Beck v. Barr

                             UNITED STATES DISTRICT COURT
                             FOR THE DISTRICT OF COLUMBIA

REVEREND DOCTOR BECK,                                   )
                                Plaintiff,              )
                v.                                      )       Civil Action No. 20-3659 (UNA)
WILLIAM PELHAM BARR, et al.,                            )
                                Defendants.             )

                                   MEMORANDUM OPINION

        The plaintiff alleges that, between January 1, 1994, and October 15, 2015, while

incarcerated at the Minnesota Correctional Facility - Stillwater, Compl. (ECF No. 1-1) at 5 (page

numbers designated by CM/ECF), he “suffered immense physical and mental tortures” because

the defendants denied medical treatment for an injury to his right testicle, see

id. (ECF No. 1)


6, 7, ultimately “result[ing] in his involuntary sterilization,”

id. at 7.

He brings this action

against the Attorney General of the United States, the Chief Justice of the Supreme Court of the

United States, various federal judges and prosecutors, an official of the State of Minnesota, and

an attorney, see

id. at 3,

for alleged violations of rights protected under the First, Fourth, Fifth,

Seventh, Eighth and Fourteenth Amendments to the United States Constitution

, id. at 5.

And on

review of Plaintiff’s Affidavit of Exhaustion,” (ECF No. 4), the plaintiff also brings this action

under the Federal Tort Claims Act. He demands damages totaling $2,800.000. See

id. at 7.

        The Court concludes that the plaintiff’s claims for monetary damages against Chief

Justice Roberts and the other federal judges must be dismissed because these defendants are

absolutely immune from suit. See Mirales v. Waco, 

502 U.S. 9

(1991) (finding that “judicial

immunity is an immunity from suit, not just from ultimate assessment of damages); Stump v.


435 U.S. 349

, 364 (1978) (concluding that state judge was “immune from damages

liability even if his [decision] was in error”); Pierson v. Ray,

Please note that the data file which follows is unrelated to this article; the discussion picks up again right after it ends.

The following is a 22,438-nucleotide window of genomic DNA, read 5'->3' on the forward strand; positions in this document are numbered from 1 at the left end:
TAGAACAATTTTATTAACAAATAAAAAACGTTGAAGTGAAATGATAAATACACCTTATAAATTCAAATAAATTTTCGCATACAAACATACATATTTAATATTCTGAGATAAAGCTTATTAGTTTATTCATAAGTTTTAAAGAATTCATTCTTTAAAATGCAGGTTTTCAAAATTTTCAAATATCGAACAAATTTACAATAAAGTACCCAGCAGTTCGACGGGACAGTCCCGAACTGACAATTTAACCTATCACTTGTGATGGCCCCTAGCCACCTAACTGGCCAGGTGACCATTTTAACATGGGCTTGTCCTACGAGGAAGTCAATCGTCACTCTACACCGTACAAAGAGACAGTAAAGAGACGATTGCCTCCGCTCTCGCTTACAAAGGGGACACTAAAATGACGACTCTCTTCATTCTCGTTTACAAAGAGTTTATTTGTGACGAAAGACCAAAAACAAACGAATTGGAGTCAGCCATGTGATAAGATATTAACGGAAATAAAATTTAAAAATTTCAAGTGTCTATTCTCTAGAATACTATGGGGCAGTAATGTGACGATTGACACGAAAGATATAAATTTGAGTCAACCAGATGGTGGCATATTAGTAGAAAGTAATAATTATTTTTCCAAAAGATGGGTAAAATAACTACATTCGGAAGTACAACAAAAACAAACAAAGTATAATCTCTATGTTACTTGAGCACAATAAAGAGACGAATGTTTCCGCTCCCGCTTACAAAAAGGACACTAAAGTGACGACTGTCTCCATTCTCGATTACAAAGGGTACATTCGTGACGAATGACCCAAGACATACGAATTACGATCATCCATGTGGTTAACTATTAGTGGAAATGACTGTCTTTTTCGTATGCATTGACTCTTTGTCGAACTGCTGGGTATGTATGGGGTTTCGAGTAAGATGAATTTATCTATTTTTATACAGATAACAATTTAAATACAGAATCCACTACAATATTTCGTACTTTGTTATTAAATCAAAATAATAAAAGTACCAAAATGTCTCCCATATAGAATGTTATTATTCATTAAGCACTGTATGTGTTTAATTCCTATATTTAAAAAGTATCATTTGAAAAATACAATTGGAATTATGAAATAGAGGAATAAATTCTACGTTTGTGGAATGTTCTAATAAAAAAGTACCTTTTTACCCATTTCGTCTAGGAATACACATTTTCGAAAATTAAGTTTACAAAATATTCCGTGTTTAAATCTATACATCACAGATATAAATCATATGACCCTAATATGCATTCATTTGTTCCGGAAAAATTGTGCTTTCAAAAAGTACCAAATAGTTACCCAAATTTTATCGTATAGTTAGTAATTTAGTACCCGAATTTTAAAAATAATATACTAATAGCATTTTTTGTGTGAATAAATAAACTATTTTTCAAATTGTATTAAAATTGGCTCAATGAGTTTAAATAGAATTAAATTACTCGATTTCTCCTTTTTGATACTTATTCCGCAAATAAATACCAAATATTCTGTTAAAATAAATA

386 U.S. 547

, 553-54 (1967) (“Few

doctrines were more solidly established at common law than the immunity of judges from

liability for damages for acts committed within their judicial jurisdiction, as this Court

recognized when it adopted the doctrine, in Bradley v. Fisher, 13 Wall. 335, 

20 L. Ed. 646

(1872).”); see also Forrester v. White, 

484 U.S. 219

, 226-27 (1988) (discussing “purposes served

by judicial immunity from liability in damages”). Similarly, the federal prosecutor defendants

are immune from a suit for damages. See Imbler v. Pachtman, 

424 U.S. 409

, 427 (1976).

       Assuming without deciding that the plaintiff raises a viable claim under the Federal Tort

Claims Act, the Court concludes that it may not proceed properly in this district. See 28 U.S.C. §

1402(b) (stating that a “tort claim against the United States . . . may be prosecuted only in the

judicial district where the plaintiff resides or wherein the act or omission complained of

occurred”). Nor is this district the proper venue for adjudication of any claim against the

Minnesota defendants. See 28 U.S.C. § 1391(b) (designating proper venue as the location where

defendants are or where a substantial part of the events giving rise to the claim occurred).

       The Court will grant the plaintiff’s application to proceed in forma pauperis and dismiss

the complaint and this civil action without prejudice. An Order is issued separately.

DATE: December 30, 2020                               /s/
                                                      CHRISTOPHER R. COOPER
                                                      United States District Judge


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